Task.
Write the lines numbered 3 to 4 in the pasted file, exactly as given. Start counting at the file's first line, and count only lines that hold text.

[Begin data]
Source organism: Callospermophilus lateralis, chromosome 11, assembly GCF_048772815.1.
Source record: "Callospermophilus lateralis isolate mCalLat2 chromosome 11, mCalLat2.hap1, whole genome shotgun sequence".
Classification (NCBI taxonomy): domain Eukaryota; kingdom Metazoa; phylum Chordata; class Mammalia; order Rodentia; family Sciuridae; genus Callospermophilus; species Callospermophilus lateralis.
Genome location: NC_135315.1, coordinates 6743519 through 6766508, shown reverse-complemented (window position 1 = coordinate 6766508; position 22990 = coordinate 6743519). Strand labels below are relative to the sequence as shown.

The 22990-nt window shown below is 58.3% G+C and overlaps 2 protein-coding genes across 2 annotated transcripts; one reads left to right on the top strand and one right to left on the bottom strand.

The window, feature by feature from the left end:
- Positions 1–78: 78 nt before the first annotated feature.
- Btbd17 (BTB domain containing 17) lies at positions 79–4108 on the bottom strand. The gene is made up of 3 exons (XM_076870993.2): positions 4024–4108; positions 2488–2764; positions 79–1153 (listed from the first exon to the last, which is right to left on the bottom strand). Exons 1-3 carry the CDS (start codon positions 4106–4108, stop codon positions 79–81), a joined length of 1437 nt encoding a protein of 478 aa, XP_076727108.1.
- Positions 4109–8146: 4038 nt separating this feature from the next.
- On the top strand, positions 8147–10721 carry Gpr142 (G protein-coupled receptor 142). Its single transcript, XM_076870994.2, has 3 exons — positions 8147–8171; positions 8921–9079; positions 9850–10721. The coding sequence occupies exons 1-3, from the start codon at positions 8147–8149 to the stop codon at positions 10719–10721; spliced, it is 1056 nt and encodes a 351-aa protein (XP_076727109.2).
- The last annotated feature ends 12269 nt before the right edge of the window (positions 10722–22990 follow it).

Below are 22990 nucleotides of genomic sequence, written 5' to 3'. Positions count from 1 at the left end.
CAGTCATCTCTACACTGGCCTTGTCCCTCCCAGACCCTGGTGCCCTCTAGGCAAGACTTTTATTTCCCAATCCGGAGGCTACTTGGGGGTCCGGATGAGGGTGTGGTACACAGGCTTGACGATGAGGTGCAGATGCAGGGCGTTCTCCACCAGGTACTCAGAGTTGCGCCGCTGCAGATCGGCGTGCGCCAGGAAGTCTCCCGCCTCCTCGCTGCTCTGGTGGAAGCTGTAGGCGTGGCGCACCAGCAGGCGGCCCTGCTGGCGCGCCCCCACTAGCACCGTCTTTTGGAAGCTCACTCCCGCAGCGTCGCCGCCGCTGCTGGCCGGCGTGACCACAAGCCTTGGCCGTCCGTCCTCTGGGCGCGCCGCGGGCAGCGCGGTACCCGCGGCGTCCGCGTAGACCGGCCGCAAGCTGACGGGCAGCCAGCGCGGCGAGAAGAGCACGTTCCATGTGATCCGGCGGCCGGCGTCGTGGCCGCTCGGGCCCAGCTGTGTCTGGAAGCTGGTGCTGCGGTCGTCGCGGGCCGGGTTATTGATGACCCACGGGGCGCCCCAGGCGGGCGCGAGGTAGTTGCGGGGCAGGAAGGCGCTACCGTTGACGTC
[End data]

Classification (NCBI taxonomy): domain Eukaryota; kingdom Metazoa; phylum Chordata; class Mammalia; order Rodentia; family Sciuridae; genus Callospermophilus; species Callospermophilus lateralis.
Genome location: NC_135315.1, coordinates 6743519 through 6766508, shown reverse-complemented (window position 1 = coordinate 6766508; position 22990 = coordinate 6743519). Strand labels below are relative to the sequence as shown.